Consternation reigned within the business.

Wishful thinking, mid-1929.

Possibly the best theatre organ ad ever, displaying thirty-nine of the infinite emotions that this machine could express, when properly operated. 

Pit musicians and organists were dropped off payrolls like flies, and ads such as below (left) placed by national musician's union did nothing to stanch the flood of firings.  The careers of countless players abruptly ended, and boys who knew radio "took their place."

Warner Brother's had become very wealthy.  They acquired First National Pictures and converted their Burbank lot to Vitaphone.

Other studios licensed the Vitaphone process from Warners on an experimental basis.  MGM's "Broadway Melody" was the first talkie to take Best Picture.
In January, 1929, the first all-talking Movietone feature coincided with the end of silent production on the Fox lot.   What had begun as a flake had become an avalanche.  However, the leading man appears to have everything well in hand.

Silent picture production was gone with the wind.

Silent were toast.
Silents were washed up.

Screen and stage attractions changed weekly, and the major studios each cranked out 52 films a year.  The first week program at the Atlanta Fox (inset) featured Fanchon & Marco's Beach Nights Idea on the stage and Enrico Leide's house orchestra in the pit. The screen program included the all talking Fox feature "West Point," Fox Movietone News, and the first Mickey Mouse cartoon, with synchronized score and sound effects.  The second week marquee stressed a Fox "All-Dialogue-Comedy."

The first two picture to play the Atlanta Fox, both Movietone and both in 1929.

Although William Fox was the progenitor of sound-on-film and the Warner brothers the true pioneers of talking pictures,  it was Western Electric that made talkies possible.  

In 1914 Western Electric perfected the first audio amplifier to facilitate long-distant telephony for its parent, the Bell Telephone Company.  Western had licensed the invention of a vacuum tube that could amplify current from Lee de Forest, shown below with his Audion.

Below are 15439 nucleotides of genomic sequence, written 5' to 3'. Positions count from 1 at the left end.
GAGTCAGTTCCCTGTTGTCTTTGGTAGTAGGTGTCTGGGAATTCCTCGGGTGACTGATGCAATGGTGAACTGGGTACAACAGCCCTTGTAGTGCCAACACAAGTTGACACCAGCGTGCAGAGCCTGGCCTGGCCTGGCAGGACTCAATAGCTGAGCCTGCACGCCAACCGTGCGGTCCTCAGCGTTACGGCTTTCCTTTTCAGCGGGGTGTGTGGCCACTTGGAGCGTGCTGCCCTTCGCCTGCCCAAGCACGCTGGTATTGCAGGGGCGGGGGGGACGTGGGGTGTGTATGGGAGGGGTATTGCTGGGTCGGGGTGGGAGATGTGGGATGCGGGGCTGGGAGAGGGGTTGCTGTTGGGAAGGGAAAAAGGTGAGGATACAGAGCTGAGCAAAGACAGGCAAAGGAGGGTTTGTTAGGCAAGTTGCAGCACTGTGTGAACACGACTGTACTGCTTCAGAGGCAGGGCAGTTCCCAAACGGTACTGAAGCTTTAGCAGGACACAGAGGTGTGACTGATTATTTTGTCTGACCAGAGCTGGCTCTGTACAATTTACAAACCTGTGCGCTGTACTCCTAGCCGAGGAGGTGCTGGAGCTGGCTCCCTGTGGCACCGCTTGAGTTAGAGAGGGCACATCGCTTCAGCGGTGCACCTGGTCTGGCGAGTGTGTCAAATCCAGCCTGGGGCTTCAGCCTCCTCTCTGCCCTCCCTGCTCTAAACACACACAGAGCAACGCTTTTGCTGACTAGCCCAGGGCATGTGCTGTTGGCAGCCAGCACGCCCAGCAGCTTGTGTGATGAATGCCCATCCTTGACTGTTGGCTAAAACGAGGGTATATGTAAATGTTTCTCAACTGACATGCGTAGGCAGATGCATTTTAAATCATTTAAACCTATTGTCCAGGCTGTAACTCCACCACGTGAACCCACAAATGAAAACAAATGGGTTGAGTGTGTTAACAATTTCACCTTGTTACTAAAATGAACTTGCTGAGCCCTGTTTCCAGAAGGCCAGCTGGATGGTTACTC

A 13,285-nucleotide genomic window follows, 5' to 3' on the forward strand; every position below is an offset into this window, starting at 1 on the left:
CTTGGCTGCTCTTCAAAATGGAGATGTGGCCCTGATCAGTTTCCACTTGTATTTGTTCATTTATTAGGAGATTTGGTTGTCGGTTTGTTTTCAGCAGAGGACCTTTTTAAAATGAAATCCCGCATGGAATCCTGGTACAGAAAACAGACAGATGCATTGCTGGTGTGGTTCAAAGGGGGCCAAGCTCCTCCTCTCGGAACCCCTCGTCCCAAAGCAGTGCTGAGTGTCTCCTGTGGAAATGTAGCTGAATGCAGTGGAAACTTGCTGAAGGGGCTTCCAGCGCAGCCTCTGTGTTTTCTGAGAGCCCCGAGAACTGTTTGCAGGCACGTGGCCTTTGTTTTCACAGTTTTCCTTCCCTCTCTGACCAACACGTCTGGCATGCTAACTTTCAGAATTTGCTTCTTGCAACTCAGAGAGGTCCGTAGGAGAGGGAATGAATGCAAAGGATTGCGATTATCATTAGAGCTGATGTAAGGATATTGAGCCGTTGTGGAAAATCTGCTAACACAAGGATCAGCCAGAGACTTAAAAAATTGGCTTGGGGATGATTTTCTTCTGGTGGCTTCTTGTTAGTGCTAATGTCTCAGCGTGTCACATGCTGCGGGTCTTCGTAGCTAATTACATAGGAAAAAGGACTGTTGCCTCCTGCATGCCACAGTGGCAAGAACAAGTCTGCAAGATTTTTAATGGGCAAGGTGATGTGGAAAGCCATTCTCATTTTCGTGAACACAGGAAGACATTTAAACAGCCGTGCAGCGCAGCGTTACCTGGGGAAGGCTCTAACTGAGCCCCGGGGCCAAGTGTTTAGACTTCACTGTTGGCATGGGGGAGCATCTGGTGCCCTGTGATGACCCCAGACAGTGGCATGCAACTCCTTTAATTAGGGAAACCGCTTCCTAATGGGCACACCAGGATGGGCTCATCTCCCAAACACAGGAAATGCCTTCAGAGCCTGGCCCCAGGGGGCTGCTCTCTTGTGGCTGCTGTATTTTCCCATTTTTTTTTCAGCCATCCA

Western Electric sought further commercial applications for their amplifier, first concentrating their efforts on public address, for which they had to invent both a practical microphone and a loudspeaker.  First demonstrated in 1920, the PA was touted in the 1923 ad.

Western was a prime developer and manufacturer of  broadcast amplification, mixing, and transmission equipment.  Below, local air personality Lambdin Kay, shown here in 1923 with a Western 1-B microphone, at WSB, Atlanta's first radio station.

With microphone, amplifier, and loudspeaker in commercial use, Western turned to disc recording.  In 1925 they perfected the first electric recording, as opposed to the primitive acoustical method then in use.  The two major recording companies immediately licensed the Westrex recording process, and horn recordings became a thing of the past.
In 1925, Warner Brothers whose new radio station KFWB, equipped by Western Electric, was given a demonstration of the synchronized sound process, and in June the Vitaphone Corporation was formed as a joint venture.  In Warner's newly-acquired Brooklyn Vitagraph facility, they worked together to adapt the recording equipment to the demands of actual motion picture production.
An early stumbling block was sound speed, which had to match perfectly in both photography and exhibition.  According to the 1916 Motion Picture Handbook, the suggested standard for silent film was 60 feet per minute at a time when most cameras were hand-cranked, but other sources claim 60 as "the taking speed" and 90 as the "showing speed."  Harold Franklin's 1927 book Motion Picture Theatre Management states "the speed or running time for any film is established when it is pre-viewed in the screen room."  Motorized projectors were equipped with variable speed controls.

Some theatres, such as the built-for-silents Chicago Paradise (1928-1956), gave projector speed control to the orchestra leader so he could adjust the film's tempo to that of the band, rather than vice-versa.  Inset shows the indicators for each of the three machines on the leader stand.